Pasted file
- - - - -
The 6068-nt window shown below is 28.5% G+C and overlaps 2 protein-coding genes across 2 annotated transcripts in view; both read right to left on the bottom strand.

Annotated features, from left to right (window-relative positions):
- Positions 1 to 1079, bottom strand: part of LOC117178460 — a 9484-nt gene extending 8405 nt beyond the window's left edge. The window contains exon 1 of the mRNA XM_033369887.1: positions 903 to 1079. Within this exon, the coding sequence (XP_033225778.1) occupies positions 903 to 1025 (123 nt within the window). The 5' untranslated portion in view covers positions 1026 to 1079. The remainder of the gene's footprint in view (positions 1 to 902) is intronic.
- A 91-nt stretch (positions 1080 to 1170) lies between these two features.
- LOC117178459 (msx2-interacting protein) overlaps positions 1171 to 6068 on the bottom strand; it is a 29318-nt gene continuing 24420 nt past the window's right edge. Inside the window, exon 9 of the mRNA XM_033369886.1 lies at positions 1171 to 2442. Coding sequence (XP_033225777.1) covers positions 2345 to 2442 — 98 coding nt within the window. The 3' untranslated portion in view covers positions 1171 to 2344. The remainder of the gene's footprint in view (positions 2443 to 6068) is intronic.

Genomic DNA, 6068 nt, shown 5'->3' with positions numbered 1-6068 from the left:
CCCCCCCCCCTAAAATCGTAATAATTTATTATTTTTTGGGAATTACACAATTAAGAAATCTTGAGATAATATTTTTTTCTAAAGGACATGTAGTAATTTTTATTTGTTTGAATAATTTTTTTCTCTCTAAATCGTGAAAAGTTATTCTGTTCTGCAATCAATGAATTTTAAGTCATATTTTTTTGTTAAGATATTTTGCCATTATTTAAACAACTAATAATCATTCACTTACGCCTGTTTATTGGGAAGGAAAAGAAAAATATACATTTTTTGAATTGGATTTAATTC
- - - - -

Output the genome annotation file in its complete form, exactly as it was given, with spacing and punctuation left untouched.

The 6068-nt window shown below is 28.5% G+C and overlaps 2 protein-coding genes across 2 annotated transcripts in view; both read right to left on the bottom strand.

Annotated features, from left to right (window-relative positions):
- Positions 1 to 1079, bottom strand: part of LOC117178460 — a 9484-nt gene extending 8405 nt beyond the window's left edge. The window contains exon 1 of the mRNA XM_033369887.1: positions 903 to 1079. Within this exon, the coding sequence (XP_033225778.1) occupies positions 903 to 1025 (123 nt within the window). The 5' untranslated portion in view covers positions 1026 to 1079. The remainder of the gene's footprint in view (positions 1 to 902) is intronic.
- A 91-nt stretch (positions 1080 to 1170) lies between these two features.
- LOC117178459 (msx2-interacting protein) overlaps positions 1171 to 6068 on the bottom strand; it is a 29318-nt gene continuing 24420 nt past the window's right edge. Inside the window, exon 9 of the mRNA XM_033369886.1 lies at positions 1171 to 2442. Coding sequence (XP_033225777.1) covers positions 2345 to 2442 — 98 coding nt within the window. The 3' untranslated portion in view covers positions 1171 to 2344. The remainder of the gene's footprint in view (positions 2443 to 6068) is intronic.

Genomic DNA, 6068 nt, shown 5'->3' with positions numbered 1-6068 from the left:
CCCCCCCCCCTAAAATCGTAATAATTTATTATTTTTTGGGAATTACACAATTAAGAAATCTTGAGATAATATTTTTTTCTAAAGGACATGTAGTAATTTTTATTTGTTTGAATAATTTTTTTCTCTCTAAATCGTGAAAAGTTATTCTGTTCTGCAATCAATGAATTTTAAGTCATATTTTTTTGTTAAGATATTTTGCCATTATTTAAACAACTAATAATCATTCACTTACGCCTGTTTATTGGGAAGGAAAAGAAAAATATACATTTTTTGAATTGGATTTAATTC